[Editor's note: it should go without saying that what happened in Newtown, CT, this past Friday was deplorable, horrific, abominable, heinous, and many more synonyms that could be employed to describe it as such. I hesitated on whether I should mention anything at all on the subject as this doesn't feel like the appropriate forum, but then my friends at Saugatuck Grain and Grape announced that they would donate 10% of their sales from their Bubbles, Bubbles and More Bubbles event to The Sandy Hook School Support Fund, so if you're in the Westport, CT area on Saturday the 22nd between 3 and 6PM, stop on by and enjoy some bubbles while giving back to a worthy cause. If you're like me and will be traveling, their phone orders will also count towards their final donation and they offer free delivery (but I would inquire within on specifics, of course). They haven't asked me to publicize this, but I thought it had a nice sentiment: a small business toasting its customers while wanting to give back to the greater community during a time of intense sorrow. Full explanation of the photograph above after the jump.] Read More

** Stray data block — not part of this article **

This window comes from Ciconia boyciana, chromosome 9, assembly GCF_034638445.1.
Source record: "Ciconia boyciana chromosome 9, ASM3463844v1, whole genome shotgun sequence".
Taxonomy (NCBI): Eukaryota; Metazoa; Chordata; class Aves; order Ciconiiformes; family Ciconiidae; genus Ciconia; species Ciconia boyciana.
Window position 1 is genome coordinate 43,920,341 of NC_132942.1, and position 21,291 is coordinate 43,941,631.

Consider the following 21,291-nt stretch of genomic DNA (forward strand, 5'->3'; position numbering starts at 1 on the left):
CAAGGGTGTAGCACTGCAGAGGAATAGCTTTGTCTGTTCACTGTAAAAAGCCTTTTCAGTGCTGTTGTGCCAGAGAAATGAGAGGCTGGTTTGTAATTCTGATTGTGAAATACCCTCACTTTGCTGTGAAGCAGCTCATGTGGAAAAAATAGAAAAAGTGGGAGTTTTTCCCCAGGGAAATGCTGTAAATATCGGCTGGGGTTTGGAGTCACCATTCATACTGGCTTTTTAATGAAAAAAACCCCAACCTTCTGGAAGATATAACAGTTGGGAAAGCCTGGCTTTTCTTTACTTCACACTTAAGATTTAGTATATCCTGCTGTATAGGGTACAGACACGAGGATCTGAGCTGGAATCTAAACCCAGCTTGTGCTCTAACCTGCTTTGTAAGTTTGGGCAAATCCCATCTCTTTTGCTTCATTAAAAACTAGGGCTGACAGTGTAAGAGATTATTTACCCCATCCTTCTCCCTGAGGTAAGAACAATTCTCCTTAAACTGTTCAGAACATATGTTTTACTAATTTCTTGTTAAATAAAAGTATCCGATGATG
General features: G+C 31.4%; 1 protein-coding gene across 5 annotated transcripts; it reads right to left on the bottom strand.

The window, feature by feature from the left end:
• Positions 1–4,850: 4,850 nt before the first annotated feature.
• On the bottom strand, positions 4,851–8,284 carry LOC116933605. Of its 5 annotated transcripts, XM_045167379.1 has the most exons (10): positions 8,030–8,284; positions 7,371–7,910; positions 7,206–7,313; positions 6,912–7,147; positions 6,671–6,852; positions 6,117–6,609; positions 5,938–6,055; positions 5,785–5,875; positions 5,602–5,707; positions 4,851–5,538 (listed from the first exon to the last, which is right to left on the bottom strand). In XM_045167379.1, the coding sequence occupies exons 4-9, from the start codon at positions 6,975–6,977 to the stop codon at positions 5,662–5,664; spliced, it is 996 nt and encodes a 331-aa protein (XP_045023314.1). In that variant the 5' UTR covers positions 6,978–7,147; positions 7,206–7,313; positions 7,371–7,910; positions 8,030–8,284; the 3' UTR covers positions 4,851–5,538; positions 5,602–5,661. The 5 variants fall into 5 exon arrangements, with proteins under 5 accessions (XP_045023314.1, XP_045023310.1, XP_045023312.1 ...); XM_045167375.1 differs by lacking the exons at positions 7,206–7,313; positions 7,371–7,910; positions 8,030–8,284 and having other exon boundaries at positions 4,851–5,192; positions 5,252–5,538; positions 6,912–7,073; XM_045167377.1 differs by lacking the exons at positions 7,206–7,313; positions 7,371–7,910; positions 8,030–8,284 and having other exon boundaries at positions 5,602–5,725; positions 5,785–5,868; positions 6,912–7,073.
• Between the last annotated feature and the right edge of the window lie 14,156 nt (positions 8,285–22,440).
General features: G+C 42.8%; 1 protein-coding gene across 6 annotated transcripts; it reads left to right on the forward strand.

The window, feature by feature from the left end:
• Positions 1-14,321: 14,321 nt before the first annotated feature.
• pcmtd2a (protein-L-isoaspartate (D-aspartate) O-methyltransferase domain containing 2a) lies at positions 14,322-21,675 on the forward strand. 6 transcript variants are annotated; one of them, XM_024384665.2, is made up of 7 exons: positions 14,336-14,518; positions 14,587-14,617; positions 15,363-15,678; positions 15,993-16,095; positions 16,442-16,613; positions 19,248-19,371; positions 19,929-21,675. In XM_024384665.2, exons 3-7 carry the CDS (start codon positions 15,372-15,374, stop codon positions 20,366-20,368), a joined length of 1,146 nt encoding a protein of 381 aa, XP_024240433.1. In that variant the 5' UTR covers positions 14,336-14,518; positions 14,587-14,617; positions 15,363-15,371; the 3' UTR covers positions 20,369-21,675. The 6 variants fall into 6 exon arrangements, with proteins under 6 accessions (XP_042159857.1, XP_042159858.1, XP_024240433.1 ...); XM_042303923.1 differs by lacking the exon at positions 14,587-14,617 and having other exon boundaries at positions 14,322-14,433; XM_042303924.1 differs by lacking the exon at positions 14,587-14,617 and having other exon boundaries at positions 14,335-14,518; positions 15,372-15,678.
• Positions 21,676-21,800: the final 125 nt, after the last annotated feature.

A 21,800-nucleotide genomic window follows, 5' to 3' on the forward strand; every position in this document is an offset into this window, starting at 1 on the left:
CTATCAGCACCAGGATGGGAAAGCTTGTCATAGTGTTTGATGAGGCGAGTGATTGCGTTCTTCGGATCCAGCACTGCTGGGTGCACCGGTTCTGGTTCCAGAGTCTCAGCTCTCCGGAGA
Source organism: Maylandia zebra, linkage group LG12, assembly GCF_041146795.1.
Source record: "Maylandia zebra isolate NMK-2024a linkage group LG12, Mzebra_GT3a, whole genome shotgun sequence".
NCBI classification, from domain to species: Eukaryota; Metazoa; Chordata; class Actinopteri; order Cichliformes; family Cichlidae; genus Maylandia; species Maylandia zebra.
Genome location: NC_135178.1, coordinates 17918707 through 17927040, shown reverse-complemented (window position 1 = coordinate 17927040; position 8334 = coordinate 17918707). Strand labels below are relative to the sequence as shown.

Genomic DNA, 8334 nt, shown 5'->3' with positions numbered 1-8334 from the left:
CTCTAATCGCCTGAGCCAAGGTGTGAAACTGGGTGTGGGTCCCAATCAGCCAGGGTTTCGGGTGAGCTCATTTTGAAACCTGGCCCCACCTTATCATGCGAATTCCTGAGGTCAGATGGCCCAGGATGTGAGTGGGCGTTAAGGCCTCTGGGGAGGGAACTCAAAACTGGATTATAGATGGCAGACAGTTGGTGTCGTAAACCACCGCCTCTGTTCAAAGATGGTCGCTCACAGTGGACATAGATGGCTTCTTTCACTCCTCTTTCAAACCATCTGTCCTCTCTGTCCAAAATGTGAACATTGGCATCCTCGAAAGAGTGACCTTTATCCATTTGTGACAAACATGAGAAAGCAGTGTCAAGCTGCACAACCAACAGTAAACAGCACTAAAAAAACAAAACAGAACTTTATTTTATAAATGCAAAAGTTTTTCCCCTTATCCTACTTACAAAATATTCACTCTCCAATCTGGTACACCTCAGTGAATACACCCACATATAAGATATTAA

It all began innocuously enough: I asked Michael what he’d like to make for dinner while the Food Network played in the background, and he requested tapas. So I pulled out my copy of Culinaria: Spain to browse through their tapas spread, first pausing in the Catalonian chapter to see if they had anything tasty that might also work. Between the two, I found a simple dish of sautéed shrimp with a tomato-based romesco sauce, and a bacon-and-egg tapa called duelas y quebrantos, which translates to “pain and destruction.”
We should have taken it as a sign. But then again–what would be wrong with eggs and bacon? Surely Ron Swanson would approve.
Welp. I didn’t realize how long it’s been since I hit “publish” on this blog until I saw that my last update was in May. Early May. I can offer no good explanation for this–I know when this kind of extended silence happens elsewhere in the blogosphere, it’s usually due to news of great import, but I can assure you that is not the case here at all. Between the new job, various summer outings, visitors, and finally getting into Game of Thrones, the summer has been full so far. Read More
Now I am quietly waiting
for the catastrophe of my personality
to seem beautiful again,